LSU

LSU mascot Mike VI receives grim prognosis

LSU School of Veterinary Medicine's Dr. David Baker, who also serves as the primary caregiver for the university's live mascot Mike VI shares a moment with the big cat during a visit, Friday, Sept. 30, 2016 on LSU's campus in Baton Rouge.
LSU School of Veterinary Medicine's Dr. David Baker, who also serves as the primary caregiver for the university's live mascot Mike VI shares a moment with the big cat during a visit, Friday, Sept. 30, 2016 on LSU's campus in Baton Rouge. The Advocate

LSU's live tiger mascot Mike VI, who was diagnosed with a rare, incurable cancer in May, has one or two months left to live, LSU veterinarian David Baker said at a news conference on Wednesday.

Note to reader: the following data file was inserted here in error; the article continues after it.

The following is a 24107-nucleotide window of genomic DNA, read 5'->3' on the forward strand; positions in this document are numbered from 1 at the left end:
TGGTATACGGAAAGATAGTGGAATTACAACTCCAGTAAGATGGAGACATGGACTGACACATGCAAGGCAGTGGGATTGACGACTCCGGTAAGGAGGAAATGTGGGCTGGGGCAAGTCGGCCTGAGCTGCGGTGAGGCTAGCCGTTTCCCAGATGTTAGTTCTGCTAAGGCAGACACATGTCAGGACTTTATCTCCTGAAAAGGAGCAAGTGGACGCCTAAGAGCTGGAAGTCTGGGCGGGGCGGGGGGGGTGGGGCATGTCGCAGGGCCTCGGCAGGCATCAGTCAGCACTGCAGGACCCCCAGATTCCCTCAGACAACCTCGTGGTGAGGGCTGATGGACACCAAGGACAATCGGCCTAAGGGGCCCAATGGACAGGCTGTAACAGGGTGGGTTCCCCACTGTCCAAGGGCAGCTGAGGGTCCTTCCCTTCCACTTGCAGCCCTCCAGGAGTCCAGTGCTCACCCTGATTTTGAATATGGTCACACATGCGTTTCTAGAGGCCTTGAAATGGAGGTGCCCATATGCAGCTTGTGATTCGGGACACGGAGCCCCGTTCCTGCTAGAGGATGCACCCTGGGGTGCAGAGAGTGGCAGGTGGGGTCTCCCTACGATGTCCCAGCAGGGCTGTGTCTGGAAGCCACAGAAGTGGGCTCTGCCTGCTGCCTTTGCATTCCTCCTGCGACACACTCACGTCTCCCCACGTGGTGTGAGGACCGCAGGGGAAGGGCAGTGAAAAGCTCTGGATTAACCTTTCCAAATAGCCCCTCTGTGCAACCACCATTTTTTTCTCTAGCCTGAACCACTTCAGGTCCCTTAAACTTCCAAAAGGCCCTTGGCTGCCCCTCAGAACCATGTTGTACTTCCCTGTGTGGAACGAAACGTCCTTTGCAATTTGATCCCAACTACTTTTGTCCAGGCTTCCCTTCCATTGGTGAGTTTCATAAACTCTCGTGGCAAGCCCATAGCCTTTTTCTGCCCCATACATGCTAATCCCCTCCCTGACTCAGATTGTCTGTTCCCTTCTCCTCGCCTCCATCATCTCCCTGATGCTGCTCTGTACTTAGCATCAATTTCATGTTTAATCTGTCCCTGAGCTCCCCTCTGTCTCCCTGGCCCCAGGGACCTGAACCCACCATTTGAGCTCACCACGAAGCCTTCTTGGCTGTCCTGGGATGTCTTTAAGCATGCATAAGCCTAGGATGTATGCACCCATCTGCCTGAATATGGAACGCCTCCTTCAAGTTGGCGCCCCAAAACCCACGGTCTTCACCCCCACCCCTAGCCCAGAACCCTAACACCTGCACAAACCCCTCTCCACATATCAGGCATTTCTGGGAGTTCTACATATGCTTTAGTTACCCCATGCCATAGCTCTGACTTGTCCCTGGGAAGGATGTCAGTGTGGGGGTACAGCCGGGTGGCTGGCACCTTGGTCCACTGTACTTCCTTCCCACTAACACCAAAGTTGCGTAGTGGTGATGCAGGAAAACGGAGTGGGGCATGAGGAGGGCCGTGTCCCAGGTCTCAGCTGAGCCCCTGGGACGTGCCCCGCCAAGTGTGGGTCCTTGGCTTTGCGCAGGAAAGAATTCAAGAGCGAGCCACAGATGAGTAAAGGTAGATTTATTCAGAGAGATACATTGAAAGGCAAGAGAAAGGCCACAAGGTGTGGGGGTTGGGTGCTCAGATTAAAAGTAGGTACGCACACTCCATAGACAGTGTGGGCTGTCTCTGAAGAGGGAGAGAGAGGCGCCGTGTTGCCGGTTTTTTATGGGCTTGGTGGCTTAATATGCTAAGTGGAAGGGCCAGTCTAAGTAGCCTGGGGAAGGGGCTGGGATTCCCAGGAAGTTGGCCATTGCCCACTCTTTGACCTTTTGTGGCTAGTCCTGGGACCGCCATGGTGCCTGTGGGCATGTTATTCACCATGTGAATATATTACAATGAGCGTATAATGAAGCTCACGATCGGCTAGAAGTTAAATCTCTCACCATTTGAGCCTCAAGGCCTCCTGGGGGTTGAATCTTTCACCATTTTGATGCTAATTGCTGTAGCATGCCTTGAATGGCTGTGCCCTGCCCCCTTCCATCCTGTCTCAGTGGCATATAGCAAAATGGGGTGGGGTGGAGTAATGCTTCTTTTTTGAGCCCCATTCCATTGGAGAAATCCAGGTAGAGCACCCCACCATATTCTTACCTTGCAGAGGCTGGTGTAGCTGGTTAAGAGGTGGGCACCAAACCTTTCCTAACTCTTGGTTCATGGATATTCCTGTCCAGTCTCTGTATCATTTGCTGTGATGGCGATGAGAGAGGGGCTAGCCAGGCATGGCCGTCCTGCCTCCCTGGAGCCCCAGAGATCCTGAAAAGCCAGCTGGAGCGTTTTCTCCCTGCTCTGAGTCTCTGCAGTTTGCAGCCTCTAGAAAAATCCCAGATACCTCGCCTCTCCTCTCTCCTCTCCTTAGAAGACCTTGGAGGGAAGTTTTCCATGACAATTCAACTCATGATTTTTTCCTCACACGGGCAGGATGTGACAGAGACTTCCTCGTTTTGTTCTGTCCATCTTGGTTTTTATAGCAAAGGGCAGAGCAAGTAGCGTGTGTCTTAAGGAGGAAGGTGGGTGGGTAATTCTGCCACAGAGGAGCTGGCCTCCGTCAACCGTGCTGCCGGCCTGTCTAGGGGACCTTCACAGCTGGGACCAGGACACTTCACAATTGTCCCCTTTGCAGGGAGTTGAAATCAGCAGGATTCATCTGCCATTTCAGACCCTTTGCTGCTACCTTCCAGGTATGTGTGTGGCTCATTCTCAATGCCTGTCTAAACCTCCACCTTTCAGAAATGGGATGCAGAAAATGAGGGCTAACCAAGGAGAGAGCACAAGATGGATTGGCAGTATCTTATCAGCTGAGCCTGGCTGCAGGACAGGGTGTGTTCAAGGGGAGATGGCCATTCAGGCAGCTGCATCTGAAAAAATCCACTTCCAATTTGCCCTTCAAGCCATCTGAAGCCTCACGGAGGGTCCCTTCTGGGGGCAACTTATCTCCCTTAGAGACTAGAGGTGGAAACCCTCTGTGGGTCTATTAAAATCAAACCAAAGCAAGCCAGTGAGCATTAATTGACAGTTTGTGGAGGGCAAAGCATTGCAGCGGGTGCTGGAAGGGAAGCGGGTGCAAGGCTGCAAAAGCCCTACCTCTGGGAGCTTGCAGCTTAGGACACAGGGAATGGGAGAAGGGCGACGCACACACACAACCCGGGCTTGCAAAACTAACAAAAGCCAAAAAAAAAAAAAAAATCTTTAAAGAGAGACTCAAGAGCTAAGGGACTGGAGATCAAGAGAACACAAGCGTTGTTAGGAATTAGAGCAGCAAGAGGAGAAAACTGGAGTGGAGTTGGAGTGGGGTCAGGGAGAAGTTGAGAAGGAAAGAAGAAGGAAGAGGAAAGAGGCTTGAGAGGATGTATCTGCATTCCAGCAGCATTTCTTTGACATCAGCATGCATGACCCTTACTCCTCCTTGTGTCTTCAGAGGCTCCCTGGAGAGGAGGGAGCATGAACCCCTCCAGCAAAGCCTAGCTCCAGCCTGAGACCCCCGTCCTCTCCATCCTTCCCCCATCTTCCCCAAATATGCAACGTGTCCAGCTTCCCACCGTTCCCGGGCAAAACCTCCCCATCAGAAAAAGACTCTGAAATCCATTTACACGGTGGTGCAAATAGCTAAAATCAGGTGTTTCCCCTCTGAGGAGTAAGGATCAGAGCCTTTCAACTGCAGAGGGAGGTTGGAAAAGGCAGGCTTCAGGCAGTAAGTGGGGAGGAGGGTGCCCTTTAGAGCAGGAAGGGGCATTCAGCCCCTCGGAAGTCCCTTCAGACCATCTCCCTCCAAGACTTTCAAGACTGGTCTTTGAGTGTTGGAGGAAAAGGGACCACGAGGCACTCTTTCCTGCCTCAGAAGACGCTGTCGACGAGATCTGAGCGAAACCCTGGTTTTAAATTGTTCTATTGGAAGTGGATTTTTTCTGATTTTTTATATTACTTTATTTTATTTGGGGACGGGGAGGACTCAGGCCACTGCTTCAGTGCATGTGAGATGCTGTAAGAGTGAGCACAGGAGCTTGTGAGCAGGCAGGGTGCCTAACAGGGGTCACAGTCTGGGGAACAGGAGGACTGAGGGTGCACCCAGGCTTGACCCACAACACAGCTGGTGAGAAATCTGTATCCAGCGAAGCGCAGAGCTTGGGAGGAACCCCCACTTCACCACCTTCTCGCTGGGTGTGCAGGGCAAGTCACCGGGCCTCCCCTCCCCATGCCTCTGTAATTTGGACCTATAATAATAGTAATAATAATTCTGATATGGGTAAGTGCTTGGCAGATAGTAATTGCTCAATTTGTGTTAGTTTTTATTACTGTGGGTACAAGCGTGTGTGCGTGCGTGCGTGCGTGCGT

Baker said he would begin the process of finding a new live tiger cub to be the new school mascot immediately.

A tumor that was found in Mike's face in May has grown, and is blocking the big cat's right tear duct and sinus canal -- which caused a sinus infection earlier this week.

A CT scan conducted earlier this week also found another new tumor in the base of his neck, and a chain of about eight to 10 "lima bean sized" tumors were found on his leg.

In June, LSU care takers, in conjunction with the Mary Bird Perkins-Our Lady of the Lake Center, treated Mike's original tumor with a stereotactic radiation therapy -- which was the first of its kind for a tiger.

Baker said the therapy effectively lengthened Mike's life for a few months, but medical professionals have opted against another round of treatment.

To read the rest of this story, visit The Advocate.

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